Paper Two Part 1 Comprehension and appreciation
Essay (1994 Past Paper)
Women’s status has always been a controversial issue, especially after the Second World War ended. Since then, people from all over the world have noticed the importance of women and how much they have contributed as they have helped out a lot in the therapeutical work. Women’s works in some ways are even harsher than men’s, these can include the numerous housework, preparing meals, taking care of the children, to name but a few. Passage (a) is an excerpt from A.S. Byatt’s Still Life and passage (b) is entitled “Thoughts after Ruskin” from Elma Mitchell. Both passages showed the hardship of women, how tough their work can be and how they are being treated.
Passage (a) is a narration of a woman’s day of life. It is almost impossible that the woman only realize she has been working so long for nothing in return, metaphorically like a dog “faithful and loving” mentioned in the passage. The woman and the dog had lot in common and the passage starts off with “one day” just as sudden like this, that “she judged her husband daily now in a silent rush, making up for years of suspended disbelief, of retreat” suggesting the idea that she may have had enough and want to escape from this harsh reality. “She shelved, randomly, heaps of books she would once have circumspectly moved aside and dusted” But it just seems that she is not willing to do this anymore, not again, because she has grown tired of all these. Moreover, if her husband had noticed her hard work all these years, “he did not speak”, not even a thank you.
Passage (b) is told in the male’s perspective in the beginning. The passage talks about the daily work of women and how hard they must work everyday, while contrasting with the men’s work. The gender role then switches as the passage tries to change our perception of women, as their work may not necessarily be less tiring as seen from the female’s view. The passage shows us that the women have all the physical work to do, while the men can work in their offices comfortably. “Their distant husbands lean across mahogany, and delicately manipulate the market.”
Both passages revolve around the theme that the women have an uneasy job to do, but mostly they are not being appreciated by men. Passage (a) compares the women with the dog and her husband with Winifred, the drunk old man. It is shown that the woman obviously has a tough time working at home, as an image came into her mind of a gaunt dog as she was judging her husband, Bill. She feels that she was living like a dog, “living in a hovel with a drunk old man, kicked, beaten, bruised, staved yet lying down to howl and pine.” Passage (b) in some ways is similar to passage (a), in the sense that the passage also wants to convey to message to us that women are suffering from their everyday work. Although “while safe at home, the tender and the gentle are killing tiny mice, dead snap by the neck, asphyxiation flies, evicting spiders, scrubbing, scouring aloud, disturbing cupboards, committing things to dustbins, twisting, wringing, wrists red and knuckles white…” This is a list of work that a woman has to do as their housework, making the house looks clean and tidy, and not to mention that they have the responsibility to take care of her child. These works may seem to be quite trivial, but nonetheless time-consuming and exhausting at the same time.
In passage (a), the harsh life of a woman is shown in a more concrete way. From the passage, we can conjecture that the woman’s husband, Bill, maybe an alcoholic as the passage states as “the dog scuffling for crusts, going hungry, the man’s repentance after his drunken rages”. It is possible to assume that the woman has to suffer from her husband’s emotional rages due to the fact that he is an alcohol addict on top of her immense workload. The woman may be beaten and is starving as the man has use all his money buying alcohol and did not save any for his wife and his child. Despite all these, the man still thinks that it is his wife’s responsibility to do all the work no matter what. “It was its nature to accept blows, to attach itself. It should be neither praised nor blamed.” In passage (b), “Women reminded him of lilies and roses”, as lilies are usually associated with the idea of purity and beauty.” This is another similarity I found between the passages. Men don’t really appreciate what the women did, most of them focus on the fact that all women do is making-up and shopping.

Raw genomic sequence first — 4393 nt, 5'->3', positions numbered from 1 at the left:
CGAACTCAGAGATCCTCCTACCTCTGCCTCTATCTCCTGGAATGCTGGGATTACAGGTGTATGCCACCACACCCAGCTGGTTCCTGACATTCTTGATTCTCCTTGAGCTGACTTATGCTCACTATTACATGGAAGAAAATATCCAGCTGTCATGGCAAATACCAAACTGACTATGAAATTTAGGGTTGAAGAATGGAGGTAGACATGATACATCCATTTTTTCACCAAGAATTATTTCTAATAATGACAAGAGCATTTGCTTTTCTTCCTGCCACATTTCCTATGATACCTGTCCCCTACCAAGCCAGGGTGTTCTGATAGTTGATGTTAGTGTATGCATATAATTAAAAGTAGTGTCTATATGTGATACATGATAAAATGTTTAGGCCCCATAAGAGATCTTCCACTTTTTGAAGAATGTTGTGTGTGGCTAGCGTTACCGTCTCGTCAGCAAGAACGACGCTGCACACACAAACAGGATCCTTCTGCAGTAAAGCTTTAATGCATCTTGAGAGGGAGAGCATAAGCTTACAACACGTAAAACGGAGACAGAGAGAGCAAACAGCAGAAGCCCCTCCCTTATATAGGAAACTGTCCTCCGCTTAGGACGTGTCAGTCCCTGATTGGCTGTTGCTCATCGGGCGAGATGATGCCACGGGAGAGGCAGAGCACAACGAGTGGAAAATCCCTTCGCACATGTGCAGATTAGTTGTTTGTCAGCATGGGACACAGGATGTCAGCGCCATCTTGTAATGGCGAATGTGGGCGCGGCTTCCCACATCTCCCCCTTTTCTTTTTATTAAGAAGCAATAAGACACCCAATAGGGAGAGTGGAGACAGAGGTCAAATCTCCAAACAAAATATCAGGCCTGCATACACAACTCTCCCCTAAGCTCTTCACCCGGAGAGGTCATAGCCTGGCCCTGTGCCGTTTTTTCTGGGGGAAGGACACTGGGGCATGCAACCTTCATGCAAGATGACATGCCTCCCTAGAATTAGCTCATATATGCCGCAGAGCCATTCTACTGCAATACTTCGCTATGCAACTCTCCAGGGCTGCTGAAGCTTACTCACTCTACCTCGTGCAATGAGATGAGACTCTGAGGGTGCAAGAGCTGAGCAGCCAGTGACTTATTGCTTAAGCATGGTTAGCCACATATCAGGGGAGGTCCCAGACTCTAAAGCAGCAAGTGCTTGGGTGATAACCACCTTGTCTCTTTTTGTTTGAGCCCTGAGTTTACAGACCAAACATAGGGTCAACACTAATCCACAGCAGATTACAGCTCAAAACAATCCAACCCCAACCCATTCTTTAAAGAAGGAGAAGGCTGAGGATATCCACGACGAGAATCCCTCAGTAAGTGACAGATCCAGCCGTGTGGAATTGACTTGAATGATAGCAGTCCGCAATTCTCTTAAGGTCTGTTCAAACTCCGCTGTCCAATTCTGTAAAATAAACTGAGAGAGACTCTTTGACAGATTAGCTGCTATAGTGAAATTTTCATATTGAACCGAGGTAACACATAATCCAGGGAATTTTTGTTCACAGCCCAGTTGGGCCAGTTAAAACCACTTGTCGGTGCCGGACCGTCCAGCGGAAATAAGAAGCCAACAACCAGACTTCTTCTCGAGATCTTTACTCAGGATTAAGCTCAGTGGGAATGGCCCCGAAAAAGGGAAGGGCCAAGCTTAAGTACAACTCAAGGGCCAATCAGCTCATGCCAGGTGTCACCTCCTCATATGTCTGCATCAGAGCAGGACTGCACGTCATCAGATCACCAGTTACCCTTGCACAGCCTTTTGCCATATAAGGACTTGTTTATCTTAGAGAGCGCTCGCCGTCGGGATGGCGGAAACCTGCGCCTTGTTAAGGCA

Passage (b) employs a wide range of dictions, from “gutting and stuffing, pickling and preserving, to scalding, blanching, broiling and pulverizing.” It is a long list of verbs in their gerund form and the tone is impersonal and monotonic. All these strenuous work denoted the physical hardship that women must endure in order to prepare food for meals. They are indeed “all the terrible chemistry of the kitchens”. We can feel how cumbersome cooking can be by observing these different types of cooking methods, let alone cooking practically.
In both of the passages, they mention that taking care of a child is a woman’s job to do. But then, women always care for their child in a way that only mother does. In passage (a), the woman “made Marcus’s room new and white and clean.” She thinks that this is only a natural thing to do. In passage (b) “armed with a warm rag, assaulting noses, ears, neck, mouth and all the secret places” also reveals to us the motherly love and tender care for a child.
These two passages have exposed the topic on the hardship of being women and threw out the question of “why do men get all the credits from doing hard work?” and “why women are not being treated equally at most of the times?” The passages made the readers reflect on their current lives and their work, for both men and women. Is it the time for us to change our perspective and treatment to women and is the hard work still worth it to bare, ladies?